Hello everyone! Yesterday's class focused primarily around writing for PR, but we also, of course, worked a little more on print writing. Below is a recap of the class, which I have split into sections for your convenience. I also love bullet points, so have fun trying to get through them. At the bottom is the homework for next week.
- We started class by reviewing the Pictionary story from last week
- Don't tell the story chronologically, especially if there were as many new developments as this story had. You don't have to tell the story chronologically, only tell the most important, relevant details.
- It's okay to start from scratch and write a story over in order to make judgements about what's important.
Part Two-More Work on Leads
- We watched a scene from The Shipping News
- Total non sequitur but I read the plot summary of this film on Wikipedia while I was writing this post, and it's really messed up.
- Anyways, the point of the scene: to help you write the lead, find the center of your story, and your lead is the center.
- Zoo story
- We were given a fact sheet containing information about a gorilla who had given birth at the National Zoo after 10 years of no new gorilla births at that particular zoo, and were asked to write leads from the information.
- Center of the story: "For the first time in 10 years, a gorilla at the zoo has given birth."
- After we wrote our leads, we typed them on the computer, projected them, and discussed how each one could be improved.
- All numbers 10 and over are written as numerals
- When there's a way to minimize comma usage in a sentence, do it
- Always write the day (Thursday), not "today" or "tomorrow"
- Be specific and concise
- Write "gave birth" instead of "gave birth to a baby"
- Capitalize proper nouns (National Zoo)
Part Three-Introduction to PR Writing
- What is PR?
- PR is about communication goals in a way that will further an image
- Represents the clint instead of informing the public
- PR is fluid and always evolving through "brand journalism" and social media
- Press release formatting
- There must be an active verb in a headline
- Headline cannot go over one line
- Don't capitalize prepositions, capitalize everything else in a headline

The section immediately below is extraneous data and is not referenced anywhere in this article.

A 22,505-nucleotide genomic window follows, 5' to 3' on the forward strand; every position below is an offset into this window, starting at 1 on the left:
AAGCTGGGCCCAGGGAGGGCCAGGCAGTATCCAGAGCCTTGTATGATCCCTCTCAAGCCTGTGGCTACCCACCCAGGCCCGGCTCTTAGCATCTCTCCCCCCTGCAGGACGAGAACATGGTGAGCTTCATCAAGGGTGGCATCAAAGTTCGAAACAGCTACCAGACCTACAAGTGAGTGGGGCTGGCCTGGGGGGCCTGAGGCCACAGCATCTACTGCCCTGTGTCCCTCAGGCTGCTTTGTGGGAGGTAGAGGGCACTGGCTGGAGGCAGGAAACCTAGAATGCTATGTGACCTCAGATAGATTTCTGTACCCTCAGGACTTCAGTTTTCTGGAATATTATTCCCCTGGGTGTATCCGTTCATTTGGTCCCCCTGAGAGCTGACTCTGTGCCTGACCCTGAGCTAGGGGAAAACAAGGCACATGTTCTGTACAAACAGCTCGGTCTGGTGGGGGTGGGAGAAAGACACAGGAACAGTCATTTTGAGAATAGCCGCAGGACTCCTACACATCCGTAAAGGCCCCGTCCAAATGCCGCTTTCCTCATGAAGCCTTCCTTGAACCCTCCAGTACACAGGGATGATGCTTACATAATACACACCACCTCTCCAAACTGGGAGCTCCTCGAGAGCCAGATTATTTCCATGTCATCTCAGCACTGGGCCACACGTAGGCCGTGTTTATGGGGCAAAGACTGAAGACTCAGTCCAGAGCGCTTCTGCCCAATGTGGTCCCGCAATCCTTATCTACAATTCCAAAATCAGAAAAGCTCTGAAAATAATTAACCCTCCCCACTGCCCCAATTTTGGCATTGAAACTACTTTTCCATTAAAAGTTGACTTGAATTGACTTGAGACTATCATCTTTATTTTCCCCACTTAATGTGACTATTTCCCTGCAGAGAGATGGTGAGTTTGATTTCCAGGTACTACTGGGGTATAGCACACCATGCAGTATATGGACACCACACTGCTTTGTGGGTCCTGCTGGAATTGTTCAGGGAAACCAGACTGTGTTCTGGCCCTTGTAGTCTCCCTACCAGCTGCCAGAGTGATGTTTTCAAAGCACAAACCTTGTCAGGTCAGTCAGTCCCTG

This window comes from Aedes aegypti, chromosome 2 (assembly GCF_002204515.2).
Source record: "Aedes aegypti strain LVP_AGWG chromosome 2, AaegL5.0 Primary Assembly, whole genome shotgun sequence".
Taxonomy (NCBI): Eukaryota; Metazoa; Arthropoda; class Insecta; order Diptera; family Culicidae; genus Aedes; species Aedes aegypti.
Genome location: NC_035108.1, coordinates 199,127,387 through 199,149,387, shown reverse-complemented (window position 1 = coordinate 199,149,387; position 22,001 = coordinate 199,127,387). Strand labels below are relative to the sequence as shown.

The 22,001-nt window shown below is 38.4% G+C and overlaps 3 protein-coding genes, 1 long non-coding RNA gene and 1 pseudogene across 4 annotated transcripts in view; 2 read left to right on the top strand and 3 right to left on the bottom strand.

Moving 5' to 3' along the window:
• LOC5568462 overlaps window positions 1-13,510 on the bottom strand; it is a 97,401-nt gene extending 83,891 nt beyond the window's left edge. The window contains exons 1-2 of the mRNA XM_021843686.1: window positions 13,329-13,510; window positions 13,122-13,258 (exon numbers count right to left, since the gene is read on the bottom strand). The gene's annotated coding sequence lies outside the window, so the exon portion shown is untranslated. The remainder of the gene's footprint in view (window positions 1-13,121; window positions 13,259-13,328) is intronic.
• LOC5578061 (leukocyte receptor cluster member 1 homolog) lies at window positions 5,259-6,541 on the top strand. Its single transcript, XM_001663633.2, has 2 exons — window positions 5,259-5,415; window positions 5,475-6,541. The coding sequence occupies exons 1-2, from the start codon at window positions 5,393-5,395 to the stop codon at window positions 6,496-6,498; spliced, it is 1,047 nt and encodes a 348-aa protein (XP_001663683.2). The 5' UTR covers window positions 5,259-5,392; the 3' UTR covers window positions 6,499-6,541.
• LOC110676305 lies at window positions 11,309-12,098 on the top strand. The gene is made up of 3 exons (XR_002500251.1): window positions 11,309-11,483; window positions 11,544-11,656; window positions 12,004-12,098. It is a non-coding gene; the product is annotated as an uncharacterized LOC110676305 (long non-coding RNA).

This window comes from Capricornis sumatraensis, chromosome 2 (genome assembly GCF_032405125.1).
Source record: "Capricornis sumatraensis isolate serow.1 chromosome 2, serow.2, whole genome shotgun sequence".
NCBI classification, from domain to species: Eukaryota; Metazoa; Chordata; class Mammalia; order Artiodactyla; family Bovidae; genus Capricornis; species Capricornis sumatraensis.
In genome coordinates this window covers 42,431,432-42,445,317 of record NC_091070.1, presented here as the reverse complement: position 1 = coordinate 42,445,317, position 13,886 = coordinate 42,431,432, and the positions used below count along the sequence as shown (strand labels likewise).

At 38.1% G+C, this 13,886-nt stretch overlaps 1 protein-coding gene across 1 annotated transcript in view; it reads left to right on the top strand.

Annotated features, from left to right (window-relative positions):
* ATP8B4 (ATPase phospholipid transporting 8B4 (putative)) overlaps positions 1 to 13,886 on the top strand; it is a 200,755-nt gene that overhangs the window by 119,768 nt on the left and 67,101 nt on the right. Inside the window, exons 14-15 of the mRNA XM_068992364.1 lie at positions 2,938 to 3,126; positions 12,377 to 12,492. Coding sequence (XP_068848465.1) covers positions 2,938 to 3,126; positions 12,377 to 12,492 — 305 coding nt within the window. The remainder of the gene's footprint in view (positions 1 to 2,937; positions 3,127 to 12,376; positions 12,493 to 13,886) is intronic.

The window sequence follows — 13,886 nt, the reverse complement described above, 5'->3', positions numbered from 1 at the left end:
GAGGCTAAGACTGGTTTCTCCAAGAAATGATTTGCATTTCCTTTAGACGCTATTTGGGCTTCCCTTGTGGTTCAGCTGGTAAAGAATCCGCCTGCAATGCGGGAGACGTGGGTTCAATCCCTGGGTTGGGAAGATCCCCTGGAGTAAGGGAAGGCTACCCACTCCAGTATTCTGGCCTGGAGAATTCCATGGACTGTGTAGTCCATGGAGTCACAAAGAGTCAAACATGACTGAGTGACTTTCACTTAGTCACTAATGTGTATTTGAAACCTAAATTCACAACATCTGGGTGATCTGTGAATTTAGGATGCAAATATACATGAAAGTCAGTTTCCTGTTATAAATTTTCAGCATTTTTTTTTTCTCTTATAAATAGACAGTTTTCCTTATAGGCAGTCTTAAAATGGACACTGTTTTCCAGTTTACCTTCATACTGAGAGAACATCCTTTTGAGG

- Remember to write as the company, not for the company
- No more than two sentences in subsequent paragraphs
- Give quotes their own paragraph
- AP Style
- Press release fact sheets are distributed
- We are writing as Midland Zoo, after their oldest polar bear was found dead in his exhibit. Two other animals have also recently died--a gazelle from renal failure, and a giraffe after it broke its neck after getting its horns stuck in a part of its cage.
- What's important?
- Start with the fact that Homer (the bear) died
- That he was the oldest polar bear
- That the zoo will miss him
- Don't know the cause of death
- Information about other bears
- We were ultimately required by Prof. Piacente to include the information about the other animals who had also died
- Due Monday by 5pm
- Exxon Valdeez
- Massive oil spill off the coast of Alaska of approximately 11 million gallons
- Largest human-made environmental disaster until 2010
- We then watched the 1989 interview with the CEO of Exxon
- The PR people had not done their job as the CEO came off as condescending, combative, argumentative, and unapologetic
Homework and Announcements
- Press release assignment is due on Monday by 5pm by email
- Watch some broadcasts from David Culver, and come prepared with questions for him
- Practice sheets that were distributed in class are a good way to practice your print writing, and practice is the only way to guarantee that your writing will get better. You can write some for practice and email them to Professor for feedback, or make an appointment with Sarah Baker to go through them. Both are optional.
- Final Exam
- Will take place the last class of the semester and will consist of 2 stories
- One print, and one broadcast with 2-3 prompts for each
That's all for today, have a great weekend!